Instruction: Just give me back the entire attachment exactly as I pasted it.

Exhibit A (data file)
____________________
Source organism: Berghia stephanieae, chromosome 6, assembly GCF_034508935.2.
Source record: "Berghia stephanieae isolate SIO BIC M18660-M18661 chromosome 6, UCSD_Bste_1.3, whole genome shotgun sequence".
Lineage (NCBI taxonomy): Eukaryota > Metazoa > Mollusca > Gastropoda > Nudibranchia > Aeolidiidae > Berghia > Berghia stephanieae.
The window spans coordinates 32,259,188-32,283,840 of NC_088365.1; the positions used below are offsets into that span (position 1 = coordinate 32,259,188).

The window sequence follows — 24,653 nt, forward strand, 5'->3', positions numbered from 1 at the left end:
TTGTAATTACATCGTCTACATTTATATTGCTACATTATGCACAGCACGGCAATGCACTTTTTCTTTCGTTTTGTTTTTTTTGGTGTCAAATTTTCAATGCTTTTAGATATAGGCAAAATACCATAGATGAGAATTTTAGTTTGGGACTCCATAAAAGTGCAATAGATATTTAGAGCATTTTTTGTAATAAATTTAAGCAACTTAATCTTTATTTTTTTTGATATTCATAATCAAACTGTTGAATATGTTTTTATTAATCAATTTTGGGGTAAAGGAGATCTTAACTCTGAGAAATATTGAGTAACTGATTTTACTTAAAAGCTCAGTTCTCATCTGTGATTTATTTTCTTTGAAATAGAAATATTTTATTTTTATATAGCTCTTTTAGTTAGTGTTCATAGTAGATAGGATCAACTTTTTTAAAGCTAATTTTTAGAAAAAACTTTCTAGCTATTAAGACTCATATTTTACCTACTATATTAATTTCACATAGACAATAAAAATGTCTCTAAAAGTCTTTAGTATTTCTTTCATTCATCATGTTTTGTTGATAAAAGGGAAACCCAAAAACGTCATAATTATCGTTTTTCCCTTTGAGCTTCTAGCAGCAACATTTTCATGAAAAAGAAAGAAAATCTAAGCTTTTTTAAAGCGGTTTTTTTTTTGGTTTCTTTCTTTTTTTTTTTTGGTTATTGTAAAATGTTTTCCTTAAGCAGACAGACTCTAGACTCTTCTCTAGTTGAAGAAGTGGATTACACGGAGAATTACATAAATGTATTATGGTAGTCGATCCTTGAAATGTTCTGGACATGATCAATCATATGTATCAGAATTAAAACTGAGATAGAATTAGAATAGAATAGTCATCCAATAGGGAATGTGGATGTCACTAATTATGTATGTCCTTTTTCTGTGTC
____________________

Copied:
Source organism: Berghia stephanieae, chromosome 6, assembly GCF_034508935.2.
Source record: "Berghia stephanieae isolate SIO BIC M18660-M18661 chromosome 6, UCSD_Bste_1.3, whole genome shotgun sequence".
Lineage (NCBI taxonomy): Eukaryota > Metazoa > Mollusca > Gastropoda > Nudibranchia > Aeolidiidae > Berghia > Berghia stephanieae.
The window spans coordinates 32,259,188-32,283,840 of NC_088365.1; the positions used below are offsets into that span (position 1 = coordinate 32,259,188).

The window sequence follows — 24,653 nt, forward strand, 5'->3', positions numbered from 1 at the left end:
TTGTAATTACATCGTCTACATTTATATTGCTACATTATGCACAGCACGGCAATGCACTTTTTCTTTCGTTTTGTTTTTTTTGGTGTCAAATTTTCAATGCTTTTAGATATAGGCAAAATACCATAGATGAGAATTTTAGTTTGGGACTCCATAAAAGTGCAATAGATATTTAGAGCATTTTTTGTAATAAATTTAAGCAACTTAATCTTTATTTTTTTTGATATTCATAATCAAACTGTTGAATATGTTTTTATTAATCAATTTTGGGGTAAAGGAGATCTTAACTCTGAGAAATATTGAGTAACTGATTTTACTTAAAAGCTCAGTTCTCATCTGTGATTTATTTTCTTTGAAATAGAAATATTTTATTTTTATATAGCTCTTTTAGTTAGTGTTCATAGTAGATAGGATCAACTTTTTTAAAGCTAATTTTTAGAAAAAACTTTCTAGCTATTAAGACTCATATTTTACCTACTATATTAATTTCACATAGACAATAAAAATGTCTCTAAAAGTCTTTAGTATTTCTTTCATTCATCATGTTTTGTTGATAAAAGGGAAACCCAAAAACGTCATAATTATCGTTTTTCCCTTTGAGCTTCTAGCAGCAACATTTTCATGAAAAAGAAAGAAAATCTAAGCTTTTTTAAAGCGGTTTTTTTTTTGGTTTCTTTCTTTTTTTTTTTTGGTTATTGTAAAATGTTTTCCTTAAGCAGACAGACTCTAGACTCTTCTCTAGTTGAAGAAGTGGATTACACGGAGAATTACATAAATGTATTATGGTAGTCGATCCTTGAAATGTTCTGGACATGATCAATCATATGTATCAGAATTAAAACTGAGATAGAATTAGAATAGAATAGTCATCCAATAGGGAATGTGGATGTCACTAATTATGTATGTCCTTTTTCTGTGTC